As far as the other characters, I’m hoping Cia’s brother, Zeen, plays a bigger role later on, and I’m interested to see what happens with Will. I don’t want to give anything away, but Will has a story I care to hear. Okay, I can’t help it, here’s a spoiler, so don’t read if you don’t want me to give it away ***SPOILER*** Will seems like a really great guy, but turns out to have an evil streak. Still, he can be slightly redeeming and you can almost understand his motivation. Since his memory is wiped of everything he does, he still thinks he’s a good guy. It’ll be fun to see where Charbonneau takes that plot thread, ***SPOILER OVER***

Plot is were this book is strong. Cia must pass The Testing in order to advance to the University. It means financial advantage for her family, though that’s not a drive for her. Mostly it’s about pride in herself, making others proud of her, and her quest for knowledge. Really, Cia is a bit selfish if you think about it. Not in a bad way, but her reasons are a bit more shallow than the kids whose families are starving back home. They’ve worked hard to get selected, not because of vanity, but because of the difference it can make for those they love. Unfortunately, getting selected means possibly never seeing your family again.

What Cia doesn’t know is that the tests are mentally brutal at first, and physically so later on. Failure can mean death or leaving the Testing, and Cia suspects those that leave are permanently disposed of. Not only does she have to do her best to survive, but she has to watch out for her fellow Testing candidates, including some who will do anything to succeed. Almost the entire last half of the book is a action-packed fight for survival that keeps you turning page after page. The stark, harsh world Cia must travel through, badly damaged by many years of war and ravage, presents many challenges in the form of mutated animals, lack of water, dangerous Testing candidates and encounters with mutated humans as well. It’s frightening and not at all unimaginable in the dystopian world Charbonneau creates.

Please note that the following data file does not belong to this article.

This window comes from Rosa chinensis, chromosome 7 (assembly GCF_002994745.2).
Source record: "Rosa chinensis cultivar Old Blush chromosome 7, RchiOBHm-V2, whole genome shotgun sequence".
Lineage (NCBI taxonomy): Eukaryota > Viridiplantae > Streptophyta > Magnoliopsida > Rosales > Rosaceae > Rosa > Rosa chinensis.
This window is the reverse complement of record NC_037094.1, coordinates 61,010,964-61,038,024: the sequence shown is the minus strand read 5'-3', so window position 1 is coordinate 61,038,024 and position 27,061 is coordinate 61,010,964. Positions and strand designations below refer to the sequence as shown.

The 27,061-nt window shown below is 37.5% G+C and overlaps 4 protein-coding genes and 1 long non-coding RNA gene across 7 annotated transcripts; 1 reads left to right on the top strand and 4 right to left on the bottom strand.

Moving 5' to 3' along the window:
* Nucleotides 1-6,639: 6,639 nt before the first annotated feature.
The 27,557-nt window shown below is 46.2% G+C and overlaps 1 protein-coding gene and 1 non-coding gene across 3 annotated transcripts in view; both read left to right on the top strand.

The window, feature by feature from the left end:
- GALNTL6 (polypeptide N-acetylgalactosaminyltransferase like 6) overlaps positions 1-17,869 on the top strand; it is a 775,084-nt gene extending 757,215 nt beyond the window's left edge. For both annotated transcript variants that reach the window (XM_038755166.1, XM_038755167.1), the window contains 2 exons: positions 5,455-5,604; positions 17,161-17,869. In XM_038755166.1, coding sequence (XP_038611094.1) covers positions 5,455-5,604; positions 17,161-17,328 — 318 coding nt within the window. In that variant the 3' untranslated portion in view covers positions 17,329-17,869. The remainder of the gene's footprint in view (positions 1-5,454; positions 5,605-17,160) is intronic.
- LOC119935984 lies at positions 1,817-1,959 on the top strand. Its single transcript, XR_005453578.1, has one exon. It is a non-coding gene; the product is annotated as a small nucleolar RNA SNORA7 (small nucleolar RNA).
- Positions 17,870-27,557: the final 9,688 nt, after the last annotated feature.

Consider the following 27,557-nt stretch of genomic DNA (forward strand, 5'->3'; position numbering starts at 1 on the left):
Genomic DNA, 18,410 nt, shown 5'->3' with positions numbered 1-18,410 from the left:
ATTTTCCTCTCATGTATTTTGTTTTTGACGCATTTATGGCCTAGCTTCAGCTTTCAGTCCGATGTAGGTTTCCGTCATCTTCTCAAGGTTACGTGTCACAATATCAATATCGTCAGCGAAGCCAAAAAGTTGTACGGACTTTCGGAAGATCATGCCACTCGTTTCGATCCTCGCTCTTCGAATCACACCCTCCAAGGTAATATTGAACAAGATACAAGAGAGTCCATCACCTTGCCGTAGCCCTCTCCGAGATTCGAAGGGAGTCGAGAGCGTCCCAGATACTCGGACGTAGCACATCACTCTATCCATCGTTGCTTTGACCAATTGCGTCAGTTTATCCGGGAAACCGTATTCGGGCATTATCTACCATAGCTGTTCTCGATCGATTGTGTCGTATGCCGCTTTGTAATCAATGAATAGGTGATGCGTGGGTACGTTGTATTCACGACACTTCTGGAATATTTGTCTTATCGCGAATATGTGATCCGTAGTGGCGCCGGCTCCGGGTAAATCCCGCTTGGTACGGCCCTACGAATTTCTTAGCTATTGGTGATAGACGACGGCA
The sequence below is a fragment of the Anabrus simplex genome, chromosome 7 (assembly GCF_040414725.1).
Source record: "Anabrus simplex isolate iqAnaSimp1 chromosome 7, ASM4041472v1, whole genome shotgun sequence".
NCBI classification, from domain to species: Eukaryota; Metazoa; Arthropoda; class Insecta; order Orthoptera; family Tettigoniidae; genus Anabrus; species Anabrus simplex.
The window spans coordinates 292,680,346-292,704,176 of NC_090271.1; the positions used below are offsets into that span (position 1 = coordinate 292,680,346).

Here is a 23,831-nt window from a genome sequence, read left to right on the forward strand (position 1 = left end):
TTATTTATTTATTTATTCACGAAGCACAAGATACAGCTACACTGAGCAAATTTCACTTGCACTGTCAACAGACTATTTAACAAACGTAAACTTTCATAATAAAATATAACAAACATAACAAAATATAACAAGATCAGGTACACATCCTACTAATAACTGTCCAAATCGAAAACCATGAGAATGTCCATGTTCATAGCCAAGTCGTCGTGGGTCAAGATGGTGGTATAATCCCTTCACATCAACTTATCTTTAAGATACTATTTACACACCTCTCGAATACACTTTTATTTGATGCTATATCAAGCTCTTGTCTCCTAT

As I said before, there is no love triangle, and the romance aspect is pretty subdued. Cia and Tomas have known each other their whole lives, and they have had previous missed opportunities to explore their connection, but like true-to-life young people, they haven’t always taken the initiative. Their affection and relationship grows naturally and even though Tomas’s integrity is questioned in the end, you are still rooting for them. Though the emotional connection could have been better written, it was at least satisfying in leaving out insta-love, one-true-love and love triangle issues, giving us a couple whose relationship is built on years pf getting to know each other, mutual respect, and affection not rooted in lusting after physical appearances.

THE TESTING calls into question what people will do to survive and succeed, and whether the ends justifies the means. In this, it’s much like The Hunger Games, pitting teenagers against each other in a death-duel to the finish line. It demonstrates what an autocratic society can do to ensure it’s own survival, even at the expense of the lives of children, and makes you think about what is right or wrong when you’re trying to protect the world from the dangers inflicted by the mistakes of past leaders. Charbonneau examines what qualities make up a leader—the good and the bad—and how people think differently about each of those qualities.

Once I got past the C+ writing (I’m being generous), I really enjoyed this book. The story line is captivating and I’m already reading the second book INDEPENDENT STUDY. Doesn’t look like Charbonneau took any writing classes between the two books, so we’ll see if the story carries me through. There’s also a novella THE TESTING GUIDE, but I think Charbonneau and HMH Books already has enough of my money, so I’ll hold off on the e-prequel. I’ll be sure to let everyone know how I feel about the second book soon.

My Review: 3/5 stars

Note: I know I said I wouldn’t be buying the e-prequel, but when I went to link it to this page for others to see I discovered it was free, so naturally, I downloaded it on my Kindle! I’ll give a quick review in conjunction with INDEPENDENT STUDY when I’ve finished.

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Buy The Testing Guide on

Coming June 17th, 2014 . . .

Buy Graduation Day (The Testing) on